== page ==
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Determination of Ecliptic Latitude of Inferior Planet

Figure 35 shows the orbit of an inferior planet. As we have already mentioned, the epicycle and deferent of such a planet have the same elements as the orbit of the planet in question around the sun, and the apparent orbit of the sun around the earth, respectively. It follows that the epicycle and deferent of an inferior planet are, respectively, inclined and parallel to the ecliptic plane. Let the plane of the epicycle cut the ecliptic plane along the line $NG'N'$. Here, $N$ is the point at which the epicycle passes through the plane of the ecliptic from south to north, in the direction of the mean planetary motion. This point is called the ascending node. Note that the line $NG'N'$ must pass through the guide-point, $G'$, since the sun (which is coincident with the guide-point) is common to the plane of the planetary orbit and the ecliptic plane. Now, it follows from simple geometry that the elevation of the planet $P$ above the guide-point, $G'$, satisfies $v= r'\,\sin i\,\sin F$, where $r'$ is the length $G'P$, $i$ the fixed inclination of the planetary orbit (and, hence, of the epicycle) to the ecliptic plane, and $F$ the angle $NG'P$. The angle $F$ is termed the argument of latitude. We can write (see Cha. 9)
F = \bar{F} + q,
\end{displaymath} (227)

where $\bar{F}$ is the mean argument of latitude, and $q$ the equation of center of the epicycle. Note that $\bar{F}$ increases uniformly in time: i.e.,
\bar{F} = \bar{F}_0 + \breve{n}\,(t-t_0).
\end{displaymath} (228)

Now, since the deferent is parallel to the ecliptic plane, the elevation of the planet above the said plane is the same as that of the planet above the guide-point. Hence, from simple geometry, the ecliptic latitude of the planet satisfies
\beta = \frac{v}{r''},
\end{displaymath} (229)

where $r''$ is the length $GP$, and we have used the small angle approximation. However, it is apparent from Fig. 31 that
r'' = (r^2 + 2\,r\,r'\,\cos\mu+ r'^{\,2})^{1/2},
\end{displaymath} (230)

where $r$ the length $GG'$, and $\mu$ the equation of the epicycle. But, according to the analysis in Cha. 9, $r'/r = a/z$, where $a$ is the planetary major radius in units in which the major radius of the sun's apparent orbit about the earth is unity, and $z$ is defined in Eq. (196). Thus, we obtain
\beta =h\,\beta_0,
\end{displaymath} (231)

\beta_0(F) = a\,\sin i\,\sin F
\end{displaymath} (232)

is termed the epicyclic latitude, and
h(\mu,z) = \left[z^2 + 2\,a\,z\,\cos\mu+ a^2\right]^{-1/2}
\end{displaymath} (233)

the deferential latitude correction factor.

Figure 35: Orbit of an inferior planet. Here, $G$, $G'$, $P$, $N$, $N'$, and $F$ represent the earth, guide-point, planet, ascending node, descending node, and argument of latitude, respectively. View is from northern ecliptic pole.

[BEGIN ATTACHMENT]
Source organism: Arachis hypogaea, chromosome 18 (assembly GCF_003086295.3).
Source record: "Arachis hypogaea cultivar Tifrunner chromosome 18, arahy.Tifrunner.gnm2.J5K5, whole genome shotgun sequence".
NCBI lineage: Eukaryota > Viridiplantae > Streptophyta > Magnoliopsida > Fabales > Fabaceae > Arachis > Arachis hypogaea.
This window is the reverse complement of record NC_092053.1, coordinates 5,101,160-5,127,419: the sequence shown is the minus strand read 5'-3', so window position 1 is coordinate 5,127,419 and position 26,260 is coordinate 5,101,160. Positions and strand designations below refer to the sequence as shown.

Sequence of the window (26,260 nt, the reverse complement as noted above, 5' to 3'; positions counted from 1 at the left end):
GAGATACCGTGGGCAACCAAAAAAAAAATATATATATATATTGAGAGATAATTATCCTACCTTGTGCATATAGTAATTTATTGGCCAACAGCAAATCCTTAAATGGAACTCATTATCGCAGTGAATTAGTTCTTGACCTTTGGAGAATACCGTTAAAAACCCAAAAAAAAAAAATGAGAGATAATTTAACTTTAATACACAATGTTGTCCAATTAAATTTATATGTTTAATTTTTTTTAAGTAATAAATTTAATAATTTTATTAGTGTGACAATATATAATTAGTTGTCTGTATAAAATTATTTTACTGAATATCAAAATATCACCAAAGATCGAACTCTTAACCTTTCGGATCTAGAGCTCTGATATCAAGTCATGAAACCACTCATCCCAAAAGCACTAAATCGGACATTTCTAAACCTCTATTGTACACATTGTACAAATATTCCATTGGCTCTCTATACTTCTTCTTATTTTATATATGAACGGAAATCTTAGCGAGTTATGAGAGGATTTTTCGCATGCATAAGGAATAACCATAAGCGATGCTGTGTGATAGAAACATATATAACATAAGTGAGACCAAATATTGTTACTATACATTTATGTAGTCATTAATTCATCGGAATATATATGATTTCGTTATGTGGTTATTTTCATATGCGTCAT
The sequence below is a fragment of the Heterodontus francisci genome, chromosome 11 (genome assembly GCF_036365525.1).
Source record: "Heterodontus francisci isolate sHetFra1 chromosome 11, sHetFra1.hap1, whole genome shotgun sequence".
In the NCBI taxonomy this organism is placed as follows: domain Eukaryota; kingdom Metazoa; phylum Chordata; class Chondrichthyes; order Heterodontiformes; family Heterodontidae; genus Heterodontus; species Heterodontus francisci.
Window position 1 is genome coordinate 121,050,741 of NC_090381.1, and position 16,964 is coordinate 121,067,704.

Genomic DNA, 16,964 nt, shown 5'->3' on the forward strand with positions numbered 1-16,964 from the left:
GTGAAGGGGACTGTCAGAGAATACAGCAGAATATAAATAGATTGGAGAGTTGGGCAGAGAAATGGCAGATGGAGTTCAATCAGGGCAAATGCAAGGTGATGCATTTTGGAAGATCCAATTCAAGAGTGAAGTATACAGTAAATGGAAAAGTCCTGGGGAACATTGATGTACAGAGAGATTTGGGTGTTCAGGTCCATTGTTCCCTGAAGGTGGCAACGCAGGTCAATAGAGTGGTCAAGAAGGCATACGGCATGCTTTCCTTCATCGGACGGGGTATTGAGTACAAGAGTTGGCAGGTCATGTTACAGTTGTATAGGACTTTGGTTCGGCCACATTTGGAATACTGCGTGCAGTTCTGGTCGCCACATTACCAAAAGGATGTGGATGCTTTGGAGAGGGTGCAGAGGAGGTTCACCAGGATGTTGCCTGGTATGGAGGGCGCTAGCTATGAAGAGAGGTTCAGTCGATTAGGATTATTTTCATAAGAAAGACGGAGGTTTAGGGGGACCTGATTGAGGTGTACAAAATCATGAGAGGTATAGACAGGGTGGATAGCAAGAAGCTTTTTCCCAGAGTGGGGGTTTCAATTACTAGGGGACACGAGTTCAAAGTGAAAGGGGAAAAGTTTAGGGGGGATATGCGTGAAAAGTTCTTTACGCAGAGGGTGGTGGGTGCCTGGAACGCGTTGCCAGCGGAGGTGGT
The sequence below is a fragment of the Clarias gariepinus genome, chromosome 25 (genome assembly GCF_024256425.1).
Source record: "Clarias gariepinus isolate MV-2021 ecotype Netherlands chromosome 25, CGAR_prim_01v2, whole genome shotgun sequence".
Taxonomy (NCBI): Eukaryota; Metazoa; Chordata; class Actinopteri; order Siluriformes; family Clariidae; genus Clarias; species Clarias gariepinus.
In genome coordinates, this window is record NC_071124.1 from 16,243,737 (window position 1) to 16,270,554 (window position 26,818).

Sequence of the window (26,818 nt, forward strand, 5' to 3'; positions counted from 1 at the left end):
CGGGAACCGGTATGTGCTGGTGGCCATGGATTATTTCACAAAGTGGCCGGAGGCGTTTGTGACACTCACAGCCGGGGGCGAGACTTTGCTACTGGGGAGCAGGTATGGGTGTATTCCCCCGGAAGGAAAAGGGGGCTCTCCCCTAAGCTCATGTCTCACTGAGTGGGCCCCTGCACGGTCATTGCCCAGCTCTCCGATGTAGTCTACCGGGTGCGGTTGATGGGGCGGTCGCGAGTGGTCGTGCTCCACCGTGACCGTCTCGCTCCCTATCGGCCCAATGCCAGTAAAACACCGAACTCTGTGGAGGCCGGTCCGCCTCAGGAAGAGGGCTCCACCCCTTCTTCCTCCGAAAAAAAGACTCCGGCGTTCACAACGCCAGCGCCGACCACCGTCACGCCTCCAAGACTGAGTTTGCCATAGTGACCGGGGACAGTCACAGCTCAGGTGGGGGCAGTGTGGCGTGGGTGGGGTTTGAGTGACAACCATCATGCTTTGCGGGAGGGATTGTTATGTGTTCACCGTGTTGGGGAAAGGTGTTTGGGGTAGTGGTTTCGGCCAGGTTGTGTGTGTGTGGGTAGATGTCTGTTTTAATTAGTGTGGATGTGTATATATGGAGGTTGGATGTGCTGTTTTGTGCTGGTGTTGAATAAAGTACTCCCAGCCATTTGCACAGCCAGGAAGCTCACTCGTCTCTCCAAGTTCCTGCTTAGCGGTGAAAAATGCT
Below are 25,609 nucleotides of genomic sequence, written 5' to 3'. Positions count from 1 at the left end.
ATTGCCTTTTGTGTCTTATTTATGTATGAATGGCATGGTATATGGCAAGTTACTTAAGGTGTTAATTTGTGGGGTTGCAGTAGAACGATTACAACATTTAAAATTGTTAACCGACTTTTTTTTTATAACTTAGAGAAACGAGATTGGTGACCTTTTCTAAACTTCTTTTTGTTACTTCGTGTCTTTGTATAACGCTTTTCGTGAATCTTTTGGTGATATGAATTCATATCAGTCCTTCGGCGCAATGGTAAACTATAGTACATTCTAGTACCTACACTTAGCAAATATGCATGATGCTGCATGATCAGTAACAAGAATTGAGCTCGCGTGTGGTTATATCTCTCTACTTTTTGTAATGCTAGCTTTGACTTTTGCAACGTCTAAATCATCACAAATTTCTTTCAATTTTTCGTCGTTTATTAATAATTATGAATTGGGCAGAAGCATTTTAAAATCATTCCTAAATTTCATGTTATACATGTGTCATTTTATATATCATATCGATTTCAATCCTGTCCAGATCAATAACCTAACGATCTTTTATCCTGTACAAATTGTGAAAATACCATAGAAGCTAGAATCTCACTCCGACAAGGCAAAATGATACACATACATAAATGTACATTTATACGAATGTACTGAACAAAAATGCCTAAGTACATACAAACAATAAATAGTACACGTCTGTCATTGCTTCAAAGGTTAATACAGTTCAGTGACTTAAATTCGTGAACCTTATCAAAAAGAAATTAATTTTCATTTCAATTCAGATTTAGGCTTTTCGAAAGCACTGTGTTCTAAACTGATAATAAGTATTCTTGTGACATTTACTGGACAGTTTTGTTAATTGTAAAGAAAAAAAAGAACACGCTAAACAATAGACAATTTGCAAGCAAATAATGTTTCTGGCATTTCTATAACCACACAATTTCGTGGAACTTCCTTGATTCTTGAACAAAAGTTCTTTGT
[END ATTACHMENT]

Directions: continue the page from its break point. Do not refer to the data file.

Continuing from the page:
\epsfysize =3in

In the following, $a$, $e$, $n$, $\tilde{n}$, $\breve{n}$, $\bar{\lambda}_0$, $M_0$, $\bar{F}_0$, and $i$ are elements of the orbit of the planet in question about the sun, and $e_S$, $\zeta_S$, and $\lambda_S$ are elements of the sun's apparent orbit about the earth. The requisite elements for all of the superior planets at the J2000 epoch ( $t_0= 2\,451\,545.0$ JD) are listed in Tables 30 and 66. Employing a quadratic interpolation scheme to represent $F(\mu,z)$ (see Cha. 8), our procedure for determining the ecliptic latitude of a superior planet is summed up by the following formuale:

$\displaystyle \bar{\lambda}$ $\textstyle =$ $\displaystyle \bar{\lambda}_0+ n\,(t-t_0),$ (234)
$\displaystyle M$ $\textstyle =$ $\displaystyle M_0 + \tilde{n}\,(t-t_0),$ (235)
$\displaystyle \bar{F}$ $\textstyle =$ $\displaystyle \bar{F}_0 + \breve {n}\,(t-t_0),$ (236)
$\displaystyle q$ $\textstyle =$ $\displaystyle 2\,e\,\sin \,M + (5/4)\,e^2\,\sin\,2M,$ (237)
$\displaystyle \zeta$ $\textstyle =$ $\displaystyle e\,\cos M - e^2\,\sin^2 M,$ (238)
$\displaystyle F$ $\textstyle =$ $\displaystyle \bar{F} + q,$ (239)
$\displaystyle \beta_0$ $\textstyle =$ $\displaystyle a\,\sin i\,\sin F,$ (240)
$\displaystyle \mu$ $\textstyle =$ $\displaystyle \bar{\lambda}+q-\bar{\lambda}_S,$ (241)
$\displaystyle \bar{h}$ $\textstyle =$ $\displaystyle h(\mu,\bar{z})\equiv\left[\bar{z}^2 + 2\,a\,\bar{z}\,\cos\mu+ a^2\right]^{-1/2},$ (242)
$\displaystyle \delta h_-$ $\textstyle =$ $\displaystyle h(\mu,\bar{z}) - h(\mu,z_{\rm max}),$ (243)
$\displaystyle \delta h_+$ $\textstyle =$ $\displaystyle h(\mu,z_{\rm min}) - h(\mu,\bar{z}),$ (244)
$\displaystyle z$ $\textstyle =$ $\displaystyle \frac{1-\zeta_S}{1-\zeta},$ (245)
$\displaystyle \xi$ $\textstyle =$ $\displaystyle \frac{\bar{z}-z}{\delta z},$ (246)
$\displaystyle h$ $\textstyle =$ $\displaystyle \Theta_-(\xi)\,\delta h_-+ \bar{h}
+ \Theta_+(\xi)\,\delta\,h_+,$ (247)
$\displaystyle \beta$ $\textstyle =$ $\displaystyle h\,\beta_0.$ (248)

Here, $\bar{z} = (1+e\,e_S)/(1-e^{2})$, $\delta z = (e+e_S)/(1-e^{2})$, $z_{\rm min} = \bar{z} - \delta z$, and $z_{\rm max} = \bar{z}+\delta z$. The constants $\bar{z}$, $\delta z$, $z_{\rm min}$, and $z_{\rm max}$ for each of the inferior planets are listed in Table 44. Finally, the functions $\Theta_\pm$ are tabulated in Table 45.

For the case of Venus, the above formulae are capable of matching NASA ephemeris data during the years 1995-2006 CE with a mean error of $0.7'$ and a maximum error of $1.8'$. For the case of Mercury, with the augmentations to the theory described in Cha. 9, the mean error is $1.6'$ and the maximum error $5'$.

next up previous
Next: Venus Up: Planetary Latitudes Previous: Saturn
Richard Fitzpatrick 2010-07-21